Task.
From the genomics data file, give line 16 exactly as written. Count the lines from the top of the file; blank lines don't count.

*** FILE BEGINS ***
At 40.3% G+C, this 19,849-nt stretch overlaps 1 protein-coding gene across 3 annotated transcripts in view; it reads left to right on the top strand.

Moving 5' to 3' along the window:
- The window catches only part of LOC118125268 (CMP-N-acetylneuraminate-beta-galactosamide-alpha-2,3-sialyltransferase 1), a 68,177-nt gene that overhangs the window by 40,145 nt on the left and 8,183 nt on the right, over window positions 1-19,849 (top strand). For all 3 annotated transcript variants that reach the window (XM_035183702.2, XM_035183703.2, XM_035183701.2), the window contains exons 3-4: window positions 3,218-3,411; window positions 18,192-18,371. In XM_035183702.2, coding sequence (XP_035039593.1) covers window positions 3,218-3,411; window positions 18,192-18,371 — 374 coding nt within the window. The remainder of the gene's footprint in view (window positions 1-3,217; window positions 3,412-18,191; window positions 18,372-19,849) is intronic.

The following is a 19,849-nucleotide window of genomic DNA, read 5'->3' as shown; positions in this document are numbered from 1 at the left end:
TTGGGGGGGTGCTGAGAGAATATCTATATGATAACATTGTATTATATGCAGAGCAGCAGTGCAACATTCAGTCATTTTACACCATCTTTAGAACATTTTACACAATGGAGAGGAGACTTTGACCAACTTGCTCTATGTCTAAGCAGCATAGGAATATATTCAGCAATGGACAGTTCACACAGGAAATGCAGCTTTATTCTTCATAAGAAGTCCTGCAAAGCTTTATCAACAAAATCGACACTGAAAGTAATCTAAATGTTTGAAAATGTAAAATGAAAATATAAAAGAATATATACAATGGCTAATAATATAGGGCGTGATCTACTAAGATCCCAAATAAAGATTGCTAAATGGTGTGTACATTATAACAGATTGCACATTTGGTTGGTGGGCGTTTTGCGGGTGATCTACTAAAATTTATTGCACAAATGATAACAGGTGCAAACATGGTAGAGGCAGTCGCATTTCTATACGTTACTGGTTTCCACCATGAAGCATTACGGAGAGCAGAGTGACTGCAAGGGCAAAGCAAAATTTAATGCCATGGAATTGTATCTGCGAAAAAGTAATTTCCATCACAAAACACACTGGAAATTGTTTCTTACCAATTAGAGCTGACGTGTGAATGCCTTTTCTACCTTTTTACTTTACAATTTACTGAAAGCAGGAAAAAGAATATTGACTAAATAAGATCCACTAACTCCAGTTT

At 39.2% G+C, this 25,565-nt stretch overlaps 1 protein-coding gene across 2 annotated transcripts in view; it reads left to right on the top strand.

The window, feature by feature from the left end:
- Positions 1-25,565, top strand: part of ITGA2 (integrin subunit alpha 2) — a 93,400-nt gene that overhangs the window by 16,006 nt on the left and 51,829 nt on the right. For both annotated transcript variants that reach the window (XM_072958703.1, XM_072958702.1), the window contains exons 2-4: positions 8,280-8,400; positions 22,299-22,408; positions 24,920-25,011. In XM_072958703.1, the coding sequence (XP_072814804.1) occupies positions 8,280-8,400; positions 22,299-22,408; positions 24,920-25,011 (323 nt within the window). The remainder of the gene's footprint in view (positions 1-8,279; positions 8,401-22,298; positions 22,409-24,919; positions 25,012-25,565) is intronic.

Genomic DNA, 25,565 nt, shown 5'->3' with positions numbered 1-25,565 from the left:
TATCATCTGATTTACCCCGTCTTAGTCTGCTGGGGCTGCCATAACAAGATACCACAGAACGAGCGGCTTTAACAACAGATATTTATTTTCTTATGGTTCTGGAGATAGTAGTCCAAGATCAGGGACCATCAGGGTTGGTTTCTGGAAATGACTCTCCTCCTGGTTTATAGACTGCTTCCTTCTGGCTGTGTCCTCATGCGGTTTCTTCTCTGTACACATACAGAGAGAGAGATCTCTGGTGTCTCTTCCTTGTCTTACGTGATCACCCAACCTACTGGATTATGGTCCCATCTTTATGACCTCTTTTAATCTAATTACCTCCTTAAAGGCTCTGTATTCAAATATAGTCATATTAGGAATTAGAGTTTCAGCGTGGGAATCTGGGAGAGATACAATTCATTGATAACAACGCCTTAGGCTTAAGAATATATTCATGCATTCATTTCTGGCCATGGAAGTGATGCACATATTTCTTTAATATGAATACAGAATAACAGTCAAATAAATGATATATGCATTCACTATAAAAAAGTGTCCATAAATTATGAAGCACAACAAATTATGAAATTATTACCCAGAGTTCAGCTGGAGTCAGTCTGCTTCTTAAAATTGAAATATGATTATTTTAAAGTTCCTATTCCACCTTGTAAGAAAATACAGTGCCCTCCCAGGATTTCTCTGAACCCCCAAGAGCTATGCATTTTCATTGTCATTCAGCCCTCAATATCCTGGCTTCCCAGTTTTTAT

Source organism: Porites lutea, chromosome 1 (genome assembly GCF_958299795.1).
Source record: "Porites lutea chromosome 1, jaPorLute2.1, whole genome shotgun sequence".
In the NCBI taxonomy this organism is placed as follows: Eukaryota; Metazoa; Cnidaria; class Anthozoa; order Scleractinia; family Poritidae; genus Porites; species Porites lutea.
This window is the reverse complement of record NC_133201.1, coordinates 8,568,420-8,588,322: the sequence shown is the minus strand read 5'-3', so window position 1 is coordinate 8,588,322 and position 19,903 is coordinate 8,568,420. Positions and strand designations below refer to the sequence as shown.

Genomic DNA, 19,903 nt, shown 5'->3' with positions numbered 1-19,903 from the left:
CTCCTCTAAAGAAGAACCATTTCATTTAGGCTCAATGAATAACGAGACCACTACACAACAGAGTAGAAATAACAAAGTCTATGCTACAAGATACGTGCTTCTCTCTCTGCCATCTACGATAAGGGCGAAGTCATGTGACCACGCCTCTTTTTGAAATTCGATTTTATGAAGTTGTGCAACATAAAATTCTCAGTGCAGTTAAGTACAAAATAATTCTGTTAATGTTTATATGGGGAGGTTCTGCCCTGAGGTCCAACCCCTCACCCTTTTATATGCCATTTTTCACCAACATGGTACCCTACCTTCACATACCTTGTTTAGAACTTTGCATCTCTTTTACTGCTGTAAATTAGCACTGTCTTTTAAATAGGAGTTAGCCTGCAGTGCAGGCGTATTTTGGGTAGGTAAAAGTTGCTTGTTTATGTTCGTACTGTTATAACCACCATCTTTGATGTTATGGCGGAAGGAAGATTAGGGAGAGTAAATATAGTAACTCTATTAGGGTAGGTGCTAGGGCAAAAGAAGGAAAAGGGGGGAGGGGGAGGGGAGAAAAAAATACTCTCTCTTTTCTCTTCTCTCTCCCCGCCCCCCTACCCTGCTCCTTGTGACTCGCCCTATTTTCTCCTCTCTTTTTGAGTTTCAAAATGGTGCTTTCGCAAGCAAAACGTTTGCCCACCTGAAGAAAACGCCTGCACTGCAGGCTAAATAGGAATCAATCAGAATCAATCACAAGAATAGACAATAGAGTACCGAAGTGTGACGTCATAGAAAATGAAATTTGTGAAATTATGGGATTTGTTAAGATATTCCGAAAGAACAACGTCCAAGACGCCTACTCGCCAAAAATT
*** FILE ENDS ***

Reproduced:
CTCCTCTAAAGAAGAACCATTTCATTTAGGCTCAATGAATAACGAGACCACTACACAACAGAGTAGAAATAACAAAGTCTATGCTACAAGATACGTGCTTCTCTCTCTGCCATCTACGATAAGGGCGAAGTCATGTGACCACGCCTCTTTTTGAAATTCGATTTTATGAAGTTGTGCAACATAAAATTCTCAGTGCAGTTAAGTACAAAATAATTCTGTTAATGTTTATATGGGGAGGTTCTGCCCTGAGGTCCAACCCCTCACCCTTTTATATGCCATTTTTCACCAACATGGTACCCTACCTTCACATACCTTGTTTAGAACTTTGCATCTCTTTTACTGCTGTAAATTAGCACTGTCTTTTAAATAGGAGTTAGCCTGCAGTGCAGGCGTATTTTGGGTAGGTAAAAGTTGCTTGTTTATGTTCGTACTGTTATAACCACCATCTTTGATGTTATGGCGGAAGGAAGATTAGGGAGAGTAAATATAGTAACTCTATTAGGGTAGGTGCTAGGGCAAAAGAAGGAAAAGGGGGGAGGGGGAGGGGAGAAAAAAATACTCTCTCTTTTCTCTTCTCTCTCCCCGCCCCCCTACCCTGCTCCTTGTGACTCGCCCTATTTTCTCCTCTCTTTTTGAGTTTCAAAATGGTGCTTTCGCAAGCAAAACGTTTGCCCACCTGAAGAAAACGCCTGCACTGCAGGCTAAATAGGAATCAATCAGAATCAATCACAAGAATAGACAATAGAGTACCGAAGTGTGACGTCATAGAAAATGAAATTTGTGAAATTATGGGATTTGTTAAGATATTCCGAAAGAACAACGTCCAAGACGCCTACTCGCCAAAAATT